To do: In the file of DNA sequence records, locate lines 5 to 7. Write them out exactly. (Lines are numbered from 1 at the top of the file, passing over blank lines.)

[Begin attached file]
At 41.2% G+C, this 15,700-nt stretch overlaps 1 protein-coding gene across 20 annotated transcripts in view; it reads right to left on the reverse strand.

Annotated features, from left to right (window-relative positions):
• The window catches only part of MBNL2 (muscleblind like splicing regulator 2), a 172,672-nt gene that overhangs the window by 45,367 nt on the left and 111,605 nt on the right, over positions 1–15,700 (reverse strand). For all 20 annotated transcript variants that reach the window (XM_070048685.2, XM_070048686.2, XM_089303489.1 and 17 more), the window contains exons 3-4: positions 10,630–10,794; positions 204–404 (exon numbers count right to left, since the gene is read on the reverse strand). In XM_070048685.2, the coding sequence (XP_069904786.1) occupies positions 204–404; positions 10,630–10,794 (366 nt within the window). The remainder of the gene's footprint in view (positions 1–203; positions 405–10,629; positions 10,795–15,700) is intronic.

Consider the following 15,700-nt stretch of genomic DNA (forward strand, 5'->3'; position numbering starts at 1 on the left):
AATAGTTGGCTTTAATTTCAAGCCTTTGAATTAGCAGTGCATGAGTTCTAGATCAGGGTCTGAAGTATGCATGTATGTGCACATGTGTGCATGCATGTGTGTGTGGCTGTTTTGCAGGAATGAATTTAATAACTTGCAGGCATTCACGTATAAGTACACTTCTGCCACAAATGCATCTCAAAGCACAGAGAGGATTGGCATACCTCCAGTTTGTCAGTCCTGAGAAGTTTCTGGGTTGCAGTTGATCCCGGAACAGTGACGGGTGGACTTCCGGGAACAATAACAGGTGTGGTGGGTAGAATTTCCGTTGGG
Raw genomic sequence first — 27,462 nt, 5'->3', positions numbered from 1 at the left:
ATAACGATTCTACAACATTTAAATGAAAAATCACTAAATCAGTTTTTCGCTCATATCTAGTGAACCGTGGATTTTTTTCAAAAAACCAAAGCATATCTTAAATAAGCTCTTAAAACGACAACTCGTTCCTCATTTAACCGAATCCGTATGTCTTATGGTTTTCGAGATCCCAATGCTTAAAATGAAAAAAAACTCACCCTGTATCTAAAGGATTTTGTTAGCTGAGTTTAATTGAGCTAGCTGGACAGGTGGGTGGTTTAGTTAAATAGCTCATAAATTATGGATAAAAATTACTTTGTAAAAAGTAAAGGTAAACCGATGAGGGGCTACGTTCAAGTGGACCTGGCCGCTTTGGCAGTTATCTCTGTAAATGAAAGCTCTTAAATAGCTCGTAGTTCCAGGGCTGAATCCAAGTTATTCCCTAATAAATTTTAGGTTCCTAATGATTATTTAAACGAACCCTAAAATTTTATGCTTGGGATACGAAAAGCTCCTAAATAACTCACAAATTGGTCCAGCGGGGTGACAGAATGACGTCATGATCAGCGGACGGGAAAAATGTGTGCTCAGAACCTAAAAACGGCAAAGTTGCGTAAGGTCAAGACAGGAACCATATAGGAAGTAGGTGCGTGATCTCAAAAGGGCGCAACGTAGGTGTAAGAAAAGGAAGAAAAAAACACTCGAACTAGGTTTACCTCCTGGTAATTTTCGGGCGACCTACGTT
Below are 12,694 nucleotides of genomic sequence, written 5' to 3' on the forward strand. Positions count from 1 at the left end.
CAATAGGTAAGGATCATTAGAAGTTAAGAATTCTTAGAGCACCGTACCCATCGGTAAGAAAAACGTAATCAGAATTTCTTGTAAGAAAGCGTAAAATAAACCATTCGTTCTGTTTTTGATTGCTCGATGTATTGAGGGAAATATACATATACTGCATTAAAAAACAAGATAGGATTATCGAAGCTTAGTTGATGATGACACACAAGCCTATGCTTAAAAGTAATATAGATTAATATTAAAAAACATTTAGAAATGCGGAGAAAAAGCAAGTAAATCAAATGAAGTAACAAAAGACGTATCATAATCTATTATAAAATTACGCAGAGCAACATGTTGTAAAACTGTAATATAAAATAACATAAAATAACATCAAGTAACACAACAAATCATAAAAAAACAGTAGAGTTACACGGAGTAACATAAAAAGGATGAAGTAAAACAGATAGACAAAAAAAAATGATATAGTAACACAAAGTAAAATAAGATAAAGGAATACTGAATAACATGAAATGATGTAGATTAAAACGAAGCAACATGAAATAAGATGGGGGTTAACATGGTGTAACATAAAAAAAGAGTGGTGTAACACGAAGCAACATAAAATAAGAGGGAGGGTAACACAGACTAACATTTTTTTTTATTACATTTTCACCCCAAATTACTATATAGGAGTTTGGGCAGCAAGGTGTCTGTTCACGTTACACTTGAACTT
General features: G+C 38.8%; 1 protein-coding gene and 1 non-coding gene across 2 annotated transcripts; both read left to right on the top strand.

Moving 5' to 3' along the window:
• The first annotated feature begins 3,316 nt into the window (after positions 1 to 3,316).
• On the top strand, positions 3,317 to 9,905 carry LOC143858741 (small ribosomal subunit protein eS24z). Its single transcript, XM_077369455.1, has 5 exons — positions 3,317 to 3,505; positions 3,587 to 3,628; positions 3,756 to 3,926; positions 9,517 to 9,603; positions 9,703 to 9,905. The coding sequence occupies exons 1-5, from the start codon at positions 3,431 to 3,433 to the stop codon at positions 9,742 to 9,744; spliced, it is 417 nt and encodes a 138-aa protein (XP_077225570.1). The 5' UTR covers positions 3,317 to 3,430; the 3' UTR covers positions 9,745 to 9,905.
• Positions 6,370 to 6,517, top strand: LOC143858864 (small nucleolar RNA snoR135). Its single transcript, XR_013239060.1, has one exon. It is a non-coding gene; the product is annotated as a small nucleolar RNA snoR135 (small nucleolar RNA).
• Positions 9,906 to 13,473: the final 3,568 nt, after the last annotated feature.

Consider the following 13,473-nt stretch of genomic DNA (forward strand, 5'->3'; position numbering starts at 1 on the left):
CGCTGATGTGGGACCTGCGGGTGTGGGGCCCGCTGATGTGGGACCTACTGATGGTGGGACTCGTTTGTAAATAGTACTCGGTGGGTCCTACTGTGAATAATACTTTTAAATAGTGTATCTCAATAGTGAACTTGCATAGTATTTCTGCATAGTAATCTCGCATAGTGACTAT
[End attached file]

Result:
AATAGTTGGCTTTAATTTCAAGCCTTTGAATTAGCAGTGCATGAGTTCTAGATCAGGGTCTGAAGTATGCATGTATGTGCACATGTGTGCATGCATGTGTGTGTGGCTGTTTTGCAGGAATGAATTTAATAACTTGCAGGCATTCACGTATAAGTACACTTCTGCCACAAATGCATCTCAAAGCACAGAGAGGATTGGCATACCTCCAGTTTGTCAGTCCTGAGAAGTTTCTGGGTTGCAGTTGATCCCGGAACAGTGACGGGTGGACTTCCGGGAACAATAACAGGTGTGGTGGGTAGAATTTCCGTTGGG
Raw genomic sequence first — 27,462 nt, 5'->3', positions numbered from 1 at the left:
ATAACGATTCTACAACATTTAAATGAAAAATCACTAAATCAGTTTTTCGCTCATATCTAGTGAACCGTGGATTTTTTTCAAAAAACCAAAGCATATCTTAAATAAGCTCTTAAAACGACAACTCGTTCCTCATTTAACCGAATCCGTATGTCTTATGGTTTTCGAGATCCCAATGCTTAAAATGAAAAAAAACTCACCCTGTATCTAAAGGATTTTGTTAGCTGAGTTTAATTGAGCTAGCTGGACAGGTGGGTGGTTTAGTTAAATAGCTCATAAATTATGGATAAAAATTACTTTGTAAAAAGTAAAGGTAAACCGATGAGGGGCTACGTTCAAGTGGACCTGGCCGCTTTGGCAGTTATCTCTGTAAATGAAAGCTCTTAAATAGCTCGTAGTTCCAGGGCTGAATCCAAGTTATTCCCTAATAAATTTTAGGTTCCTAATGATTATTTAAACGAACCCTAAAATTTTATGCTTGGGATACGAAAAGCTCCTAAATAACTCACAAATTGGTCCAGCGGGGTGACAGAATGACGTCATGATCAGCGGACGGGAAAAATGTGTGCTCAGAACCTAAAAACGGCAAAGTTGCGTAAGGTCAAGACAGGAACCATATAGGAAGTAGGTGCGTGATCTCAAAAGGGCGCAACGTAGGTGTAAGAAAAGGAAGAAAAAAACACTCGAACTAGGTTTACCTCCTGGTAATTTTCGGGCGACCTACGTT